In response to the South African Botanical Art Worldwide Exhibition at Everard Read, IN THE FORESTS OF THE NIGHT showcases the work of a selection of South African artists, who incorporate botanical elements in their work as they engage in wider conversations in contemporary art.
Plants represent life. They are our most basic source of oxygen, medicine, water and food, and have been the subject of scientific research and documentation for centuries.
In our post-colonial era we have recognised the sociological complexities of science as a practice and thus, we can also unpack the history of botany to reveal how plants are organisms that positively contribute to our existence, but, simultaneously, have been imbued with this history of imperial conquest, politics and prejudice.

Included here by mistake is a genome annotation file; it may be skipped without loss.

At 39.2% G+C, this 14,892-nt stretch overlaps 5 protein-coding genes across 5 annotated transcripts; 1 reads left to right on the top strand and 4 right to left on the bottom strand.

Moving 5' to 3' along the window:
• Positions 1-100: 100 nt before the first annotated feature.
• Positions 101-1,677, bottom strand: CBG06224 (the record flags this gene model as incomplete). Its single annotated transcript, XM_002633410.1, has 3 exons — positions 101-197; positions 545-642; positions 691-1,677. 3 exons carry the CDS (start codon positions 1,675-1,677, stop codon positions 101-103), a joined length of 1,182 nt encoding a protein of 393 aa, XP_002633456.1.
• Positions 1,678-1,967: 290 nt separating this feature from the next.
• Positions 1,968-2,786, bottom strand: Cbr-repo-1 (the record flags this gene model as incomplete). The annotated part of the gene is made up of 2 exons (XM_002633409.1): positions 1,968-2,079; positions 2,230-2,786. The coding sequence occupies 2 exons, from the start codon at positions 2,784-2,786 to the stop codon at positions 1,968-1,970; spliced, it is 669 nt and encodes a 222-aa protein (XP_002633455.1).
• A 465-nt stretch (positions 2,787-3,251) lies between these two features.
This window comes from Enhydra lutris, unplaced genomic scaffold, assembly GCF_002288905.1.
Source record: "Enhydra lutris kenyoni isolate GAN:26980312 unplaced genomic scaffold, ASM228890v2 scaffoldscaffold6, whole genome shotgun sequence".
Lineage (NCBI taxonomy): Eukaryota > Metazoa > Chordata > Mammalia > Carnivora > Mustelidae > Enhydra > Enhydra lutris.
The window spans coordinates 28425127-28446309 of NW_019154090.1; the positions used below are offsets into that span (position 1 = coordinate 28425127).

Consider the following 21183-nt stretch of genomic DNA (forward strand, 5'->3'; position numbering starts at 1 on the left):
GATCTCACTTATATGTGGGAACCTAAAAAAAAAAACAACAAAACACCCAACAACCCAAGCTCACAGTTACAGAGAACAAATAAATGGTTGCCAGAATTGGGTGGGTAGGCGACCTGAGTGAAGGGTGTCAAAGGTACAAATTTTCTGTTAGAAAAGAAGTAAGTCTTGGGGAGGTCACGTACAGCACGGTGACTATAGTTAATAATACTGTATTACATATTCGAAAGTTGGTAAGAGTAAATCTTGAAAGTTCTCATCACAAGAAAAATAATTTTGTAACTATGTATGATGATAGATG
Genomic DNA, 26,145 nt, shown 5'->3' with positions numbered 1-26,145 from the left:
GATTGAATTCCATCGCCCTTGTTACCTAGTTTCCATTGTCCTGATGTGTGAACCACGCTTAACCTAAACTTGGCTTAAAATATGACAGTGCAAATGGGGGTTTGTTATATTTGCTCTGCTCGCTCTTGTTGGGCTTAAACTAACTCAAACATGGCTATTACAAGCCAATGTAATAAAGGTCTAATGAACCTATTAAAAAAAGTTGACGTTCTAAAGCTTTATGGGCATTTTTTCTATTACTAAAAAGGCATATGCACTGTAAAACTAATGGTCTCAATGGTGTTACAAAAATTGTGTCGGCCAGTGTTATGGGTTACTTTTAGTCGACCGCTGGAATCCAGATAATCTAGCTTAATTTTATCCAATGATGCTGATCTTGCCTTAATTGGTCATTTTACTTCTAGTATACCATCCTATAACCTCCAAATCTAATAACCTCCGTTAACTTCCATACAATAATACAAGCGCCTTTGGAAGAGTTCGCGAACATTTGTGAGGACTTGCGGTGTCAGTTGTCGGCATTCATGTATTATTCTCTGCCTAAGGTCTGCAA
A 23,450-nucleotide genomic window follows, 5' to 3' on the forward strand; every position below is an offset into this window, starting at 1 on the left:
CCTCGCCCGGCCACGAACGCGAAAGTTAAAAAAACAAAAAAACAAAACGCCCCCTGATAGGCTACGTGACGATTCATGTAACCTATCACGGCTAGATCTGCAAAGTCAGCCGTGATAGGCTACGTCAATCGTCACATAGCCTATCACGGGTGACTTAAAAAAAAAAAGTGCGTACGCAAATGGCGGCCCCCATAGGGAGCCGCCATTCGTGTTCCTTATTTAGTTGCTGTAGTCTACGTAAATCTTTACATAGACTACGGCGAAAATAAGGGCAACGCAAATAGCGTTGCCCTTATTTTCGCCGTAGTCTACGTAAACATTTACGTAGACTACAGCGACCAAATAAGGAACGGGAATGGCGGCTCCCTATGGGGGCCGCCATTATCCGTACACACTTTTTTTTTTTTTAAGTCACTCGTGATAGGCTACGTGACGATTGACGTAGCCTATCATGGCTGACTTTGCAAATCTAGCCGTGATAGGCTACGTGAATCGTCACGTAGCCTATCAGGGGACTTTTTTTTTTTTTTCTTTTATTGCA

From the Bible to our great Baobabs, plants are inextricably linked to our religions, cultures and heritage. They are objects of beauty, subjects of study, symbols of identity, and have been the inspiration behind artworks for centuries.
When William Blake wrote The Tyger, he situated the beast “in the forests of the night”, a metaphor for the complexity of human nature. The deep, dark forest symbolises our human consciousness, a place of profound contemplation, where peril and paradise coexist in constant tension.
IN THE FORESTS OF THE NIGHT opens on Thursday the 17th of May at 6:00pm, in conjunction with the opening of South African Botanical Art Worldwide Exhibition at Everard Read.